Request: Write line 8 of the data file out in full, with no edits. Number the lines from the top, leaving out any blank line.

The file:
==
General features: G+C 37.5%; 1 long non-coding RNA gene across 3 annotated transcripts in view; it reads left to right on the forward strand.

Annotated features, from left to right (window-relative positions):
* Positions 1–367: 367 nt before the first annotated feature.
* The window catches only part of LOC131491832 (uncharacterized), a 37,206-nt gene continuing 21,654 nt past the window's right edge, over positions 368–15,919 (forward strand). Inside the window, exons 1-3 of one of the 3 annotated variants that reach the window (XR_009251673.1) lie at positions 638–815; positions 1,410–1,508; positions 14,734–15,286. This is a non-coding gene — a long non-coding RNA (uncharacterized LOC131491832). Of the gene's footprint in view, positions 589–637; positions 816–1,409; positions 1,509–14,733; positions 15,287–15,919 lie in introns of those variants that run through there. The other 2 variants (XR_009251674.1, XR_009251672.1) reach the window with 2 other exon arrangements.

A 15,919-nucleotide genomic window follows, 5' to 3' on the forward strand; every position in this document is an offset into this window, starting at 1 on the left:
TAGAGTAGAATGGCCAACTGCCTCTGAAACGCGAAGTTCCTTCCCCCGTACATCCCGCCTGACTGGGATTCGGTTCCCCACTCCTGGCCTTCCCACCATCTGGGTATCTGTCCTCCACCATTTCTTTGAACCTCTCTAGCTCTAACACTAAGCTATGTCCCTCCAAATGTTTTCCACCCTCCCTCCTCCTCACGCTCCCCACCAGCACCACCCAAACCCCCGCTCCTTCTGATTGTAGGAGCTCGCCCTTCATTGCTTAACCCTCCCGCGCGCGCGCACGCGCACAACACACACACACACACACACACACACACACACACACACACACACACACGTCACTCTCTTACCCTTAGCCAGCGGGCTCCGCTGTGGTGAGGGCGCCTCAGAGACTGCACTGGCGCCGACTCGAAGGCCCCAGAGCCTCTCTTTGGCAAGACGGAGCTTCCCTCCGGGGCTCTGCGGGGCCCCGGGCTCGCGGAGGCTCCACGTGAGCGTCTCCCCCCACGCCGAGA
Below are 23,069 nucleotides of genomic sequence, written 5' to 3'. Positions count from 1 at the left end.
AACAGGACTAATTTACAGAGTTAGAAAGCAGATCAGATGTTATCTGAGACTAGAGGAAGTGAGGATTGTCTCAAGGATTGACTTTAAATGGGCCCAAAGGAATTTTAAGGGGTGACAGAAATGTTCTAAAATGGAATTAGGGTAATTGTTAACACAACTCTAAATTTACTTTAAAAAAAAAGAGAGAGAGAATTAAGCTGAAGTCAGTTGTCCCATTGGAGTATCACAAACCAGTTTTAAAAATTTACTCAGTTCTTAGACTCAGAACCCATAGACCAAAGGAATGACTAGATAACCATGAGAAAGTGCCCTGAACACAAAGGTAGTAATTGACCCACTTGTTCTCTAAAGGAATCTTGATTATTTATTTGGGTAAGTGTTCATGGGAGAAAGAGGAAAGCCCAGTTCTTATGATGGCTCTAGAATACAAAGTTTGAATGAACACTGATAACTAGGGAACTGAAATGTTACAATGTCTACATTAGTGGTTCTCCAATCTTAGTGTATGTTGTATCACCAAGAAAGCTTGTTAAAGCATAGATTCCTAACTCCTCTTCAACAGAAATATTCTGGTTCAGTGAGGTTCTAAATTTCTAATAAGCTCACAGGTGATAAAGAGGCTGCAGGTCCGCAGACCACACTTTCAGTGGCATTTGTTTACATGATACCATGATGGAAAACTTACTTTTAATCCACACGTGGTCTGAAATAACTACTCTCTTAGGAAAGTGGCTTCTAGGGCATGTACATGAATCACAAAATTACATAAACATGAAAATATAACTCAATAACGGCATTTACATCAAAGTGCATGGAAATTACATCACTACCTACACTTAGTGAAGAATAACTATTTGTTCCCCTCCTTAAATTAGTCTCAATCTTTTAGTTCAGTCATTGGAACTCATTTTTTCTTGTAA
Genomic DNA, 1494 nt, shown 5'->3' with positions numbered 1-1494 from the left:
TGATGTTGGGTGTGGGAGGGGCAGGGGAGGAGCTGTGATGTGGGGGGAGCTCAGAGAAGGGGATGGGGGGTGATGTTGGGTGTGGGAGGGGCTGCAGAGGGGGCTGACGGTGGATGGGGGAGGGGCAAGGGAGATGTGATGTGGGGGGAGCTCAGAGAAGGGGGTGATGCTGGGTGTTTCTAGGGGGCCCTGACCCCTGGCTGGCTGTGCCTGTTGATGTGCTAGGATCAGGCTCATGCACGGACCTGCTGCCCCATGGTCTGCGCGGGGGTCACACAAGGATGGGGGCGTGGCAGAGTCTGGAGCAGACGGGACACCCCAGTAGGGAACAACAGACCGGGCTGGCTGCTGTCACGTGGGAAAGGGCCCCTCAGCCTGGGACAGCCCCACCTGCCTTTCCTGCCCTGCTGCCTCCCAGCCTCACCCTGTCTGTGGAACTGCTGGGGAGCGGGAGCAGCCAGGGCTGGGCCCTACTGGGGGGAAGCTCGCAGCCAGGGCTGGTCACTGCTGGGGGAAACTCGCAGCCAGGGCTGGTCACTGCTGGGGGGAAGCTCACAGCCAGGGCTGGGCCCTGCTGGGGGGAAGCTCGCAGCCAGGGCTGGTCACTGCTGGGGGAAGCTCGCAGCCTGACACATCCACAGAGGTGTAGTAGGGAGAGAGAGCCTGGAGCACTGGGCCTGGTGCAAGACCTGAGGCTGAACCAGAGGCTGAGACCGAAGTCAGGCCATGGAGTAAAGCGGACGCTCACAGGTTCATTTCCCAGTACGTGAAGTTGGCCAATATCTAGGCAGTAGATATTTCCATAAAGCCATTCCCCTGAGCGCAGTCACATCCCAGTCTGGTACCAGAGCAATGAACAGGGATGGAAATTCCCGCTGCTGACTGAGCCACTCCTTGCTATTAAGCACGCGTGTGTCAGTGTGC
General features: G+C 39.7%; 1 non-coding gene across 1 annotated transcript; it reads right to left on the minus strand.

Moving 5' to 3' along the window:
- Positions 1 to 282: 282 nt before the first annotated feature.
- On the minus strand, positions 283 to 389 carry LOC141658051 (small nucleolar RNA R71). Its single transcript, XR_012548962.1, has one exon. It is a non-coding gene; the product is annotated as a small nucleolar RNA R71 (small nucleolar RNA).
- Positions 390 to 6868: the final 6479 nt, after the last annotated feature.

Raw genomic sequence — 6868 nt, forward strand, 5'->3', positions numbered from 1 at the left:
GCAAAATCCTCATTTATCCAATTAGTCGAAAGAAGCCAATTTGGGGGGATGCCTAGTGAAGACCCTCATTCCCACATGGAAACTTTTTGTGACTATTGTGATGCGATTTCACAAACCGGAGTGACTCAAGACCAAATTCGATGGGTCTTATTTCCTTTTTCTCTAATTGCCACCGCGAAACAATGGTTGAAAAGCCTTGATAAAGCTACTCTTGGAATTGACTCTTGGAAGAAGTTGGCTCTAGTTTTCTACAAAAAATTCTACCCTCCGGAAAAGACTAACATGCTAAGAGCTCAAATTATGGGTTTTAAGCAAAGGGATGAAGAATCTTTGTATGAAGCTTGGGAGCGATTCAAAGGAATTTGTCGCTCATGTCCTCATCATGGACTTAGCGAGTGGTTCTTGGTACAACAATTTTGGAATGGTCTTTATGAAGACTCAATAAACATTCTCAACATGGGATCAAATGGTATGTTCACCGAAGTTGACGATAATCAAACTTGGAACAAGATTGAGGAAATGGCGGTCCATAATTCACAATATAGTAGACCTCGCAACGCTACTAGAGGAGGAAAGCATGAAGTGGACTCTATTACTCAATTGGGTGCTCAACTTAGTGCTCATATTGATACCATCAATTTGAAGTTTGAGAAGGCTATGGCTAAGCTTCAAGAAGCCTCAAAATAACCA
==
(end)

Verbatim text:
AACAGGACTAATTTACAGAGTTAGAAAGCAGATCAGATGTTATCTGAGACTAGAGGAAGTGAGGATTGTCTCAAGGATTGACTTTAAATGGGCCCAAAGGAATTTTAAGGGGTGACAGAAATGTTCTAAAATGGAATTAGGGTAATTGTTAACACAACTCTAAATTTACTTTAAAAAAAAAGAGAGAGAGAATTAAGCTGAAGTCAGTTGTCCCATTGGAGTATCACAAACCAGTTTTAAAAATTTACTCAGTTCTTAGACTCAGAACCCATAGACCAAAGGAATGACTAGATAACCATGAGAAAGTGCCCTGAACACAAAGGTAGTAATTGACCCACTTGTTCTCTAAAGGAATCTTGATTATTTATTTGGGTAAGTGTTCATGGGAGAAAGAGGAAAGCCCAGTTCTTATGATGGCTCTAGAATACAAAGTTTGAATGAACACTGATAACTAGGGAACTGAAATGTTACAATGTCTACATTAGTGGTTCTCCAATCTTAGTGTATGTTGTATCACCAAGAAAGCTTGTTAAAGCATAGATTCCTAACTCCTCTTCAACAGAAATATTCTGGTTCAGTGAGGTTCTAAATTTCTAATAAGCTCACAGGTGATAAAGAGGCTGCAGGTCCGCAGACCACACTTTCAGTGGCATTTGTTTACATGATACCATGATGGAAAACTTACTTTTAATCCACACGTGGTCTGAAATAACTACTCTCTTAGGAAAGTGGCTTCTAGGGCATGTACATGAATCACAAAATTACATAAACATGAAAATATAACTCAATAACGGCATTTACATCAAAGTGCATGGAAATTACATCACTACCTACACTTAGTGAAGAATAACTATTTGTTCCCCTCCTTAAATTAGTCTCAATCTTTTAGTTCAGTCATTGGAACTCATTTTTTCTTGTAA